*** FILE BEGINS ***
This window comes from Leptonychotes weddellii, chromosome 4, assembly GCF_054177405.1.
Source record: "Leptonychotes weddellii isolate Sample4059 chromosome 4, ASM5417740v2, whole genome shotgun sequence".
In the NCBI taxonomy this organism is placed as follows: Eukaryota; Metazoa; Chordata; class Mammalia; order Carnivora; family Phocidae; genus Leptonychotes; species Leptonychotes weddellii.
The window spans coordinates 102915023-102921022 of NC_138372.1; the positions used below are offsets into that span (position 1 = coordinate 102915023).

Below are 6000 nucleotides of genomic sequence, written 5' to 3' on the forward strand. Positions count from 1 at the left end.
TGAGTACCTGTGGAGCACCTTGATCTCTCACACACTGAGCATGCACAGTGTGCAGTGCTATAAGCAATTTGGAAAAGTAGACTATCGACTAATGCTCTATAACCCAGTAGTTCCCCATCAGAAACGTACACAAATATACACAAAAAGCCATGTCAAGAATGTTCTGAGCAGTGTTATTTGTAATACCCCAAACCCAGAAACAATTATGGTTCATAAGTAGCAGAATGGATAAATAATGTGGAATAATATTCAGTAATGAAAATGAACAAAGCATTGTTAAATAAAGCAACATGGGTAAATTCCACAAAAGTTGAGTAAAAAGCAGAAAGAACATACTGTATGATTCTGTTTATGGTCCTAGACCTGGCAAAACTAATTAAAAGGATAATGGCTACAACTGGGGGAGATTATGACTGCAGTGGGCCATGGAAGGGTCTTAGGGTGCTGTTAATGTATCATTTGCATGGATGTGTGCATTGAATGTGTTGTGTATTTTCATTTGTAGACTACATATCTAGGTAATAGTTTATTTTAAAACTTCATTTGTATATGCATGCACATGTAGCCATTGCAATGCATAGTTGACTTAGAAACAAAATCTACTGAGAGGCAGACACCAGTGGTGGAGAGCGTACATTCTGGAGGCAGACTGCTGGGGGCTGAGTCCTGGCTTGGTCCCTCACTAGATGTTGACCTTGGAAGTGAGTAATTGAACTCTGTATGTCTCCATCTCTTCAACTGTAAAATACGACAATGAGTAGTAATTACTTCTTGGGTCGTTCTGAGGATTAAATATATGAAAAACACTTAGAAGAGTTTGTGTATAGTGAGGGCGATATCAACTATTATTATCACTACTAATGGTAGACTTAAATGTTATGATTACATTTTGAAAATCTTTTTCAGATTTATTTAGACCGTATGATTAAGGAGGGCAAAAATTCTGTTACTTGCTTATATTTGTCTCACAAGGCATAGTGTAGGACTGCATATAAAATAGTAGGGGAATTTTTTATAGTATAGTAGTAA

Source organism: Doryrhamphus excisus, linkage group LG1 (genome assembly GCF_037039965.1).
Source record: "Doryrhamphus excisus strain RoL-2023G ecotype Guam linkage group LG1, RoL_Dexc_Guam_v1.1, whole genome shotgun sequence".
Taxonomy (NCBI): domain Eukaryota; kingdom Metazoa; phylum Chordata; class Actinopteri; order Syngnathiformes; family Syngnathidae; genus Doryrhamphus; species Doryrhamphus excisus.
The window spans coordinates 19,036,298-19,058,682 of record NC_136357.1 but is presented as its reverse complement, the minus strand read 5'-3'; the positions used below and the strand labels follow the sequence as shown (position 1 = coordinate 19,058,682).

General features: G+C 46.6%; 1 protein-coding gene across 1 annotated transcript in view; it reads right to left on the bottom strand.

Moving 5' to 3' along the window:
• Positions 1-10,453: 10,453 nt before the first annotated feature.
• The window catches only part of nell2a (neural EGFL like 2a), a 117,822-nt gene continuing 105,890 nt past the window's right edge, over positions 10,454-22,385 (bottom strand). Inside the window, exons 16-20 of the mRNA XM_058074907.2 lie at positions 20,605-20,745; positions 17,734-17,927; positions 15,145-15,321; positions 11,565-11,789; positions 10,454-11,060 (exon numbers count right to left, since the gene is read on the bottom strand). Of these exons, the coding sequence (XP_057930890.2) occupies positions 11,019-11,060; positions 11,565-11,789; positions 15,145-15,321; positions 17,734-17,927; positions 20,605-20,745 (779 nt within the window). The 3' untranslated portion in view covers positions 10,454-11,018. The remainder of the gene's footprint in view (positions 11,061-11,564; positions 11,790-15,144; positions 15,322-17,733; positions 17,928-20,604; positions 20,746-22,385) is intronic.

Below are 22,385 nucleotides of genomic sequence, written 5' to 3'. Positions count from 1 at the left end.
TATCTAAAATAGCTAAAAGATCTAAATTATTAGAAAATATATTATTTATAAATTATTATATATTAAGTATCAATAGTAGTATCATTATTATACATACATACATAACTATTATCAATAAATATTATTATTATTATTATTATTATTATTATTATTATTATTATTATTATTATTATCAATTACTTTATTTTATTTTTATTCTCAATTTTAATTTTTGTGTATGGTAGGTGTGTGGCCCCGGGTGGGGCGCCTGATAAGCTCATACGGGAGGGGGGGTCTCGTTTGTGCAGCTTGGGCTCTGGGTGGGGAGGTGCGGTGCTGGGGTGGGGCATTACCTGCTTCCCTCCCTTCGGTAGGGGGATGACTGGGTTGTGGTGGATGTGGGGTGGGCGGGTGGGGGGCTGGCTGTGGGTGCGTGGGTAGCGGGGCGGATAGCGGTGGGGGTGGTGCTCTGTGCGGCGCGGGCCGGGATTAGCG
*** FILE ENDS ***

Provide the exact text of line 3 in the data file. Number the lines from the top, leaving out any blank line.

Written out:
In the NCBI taxonomy this organism is placed as follows: Eukaryota; Metazoa; Chordata; class Mammalia; order Carnivora; family Phocidae; genus Leptonychotes; species Leptonychotes weddellii.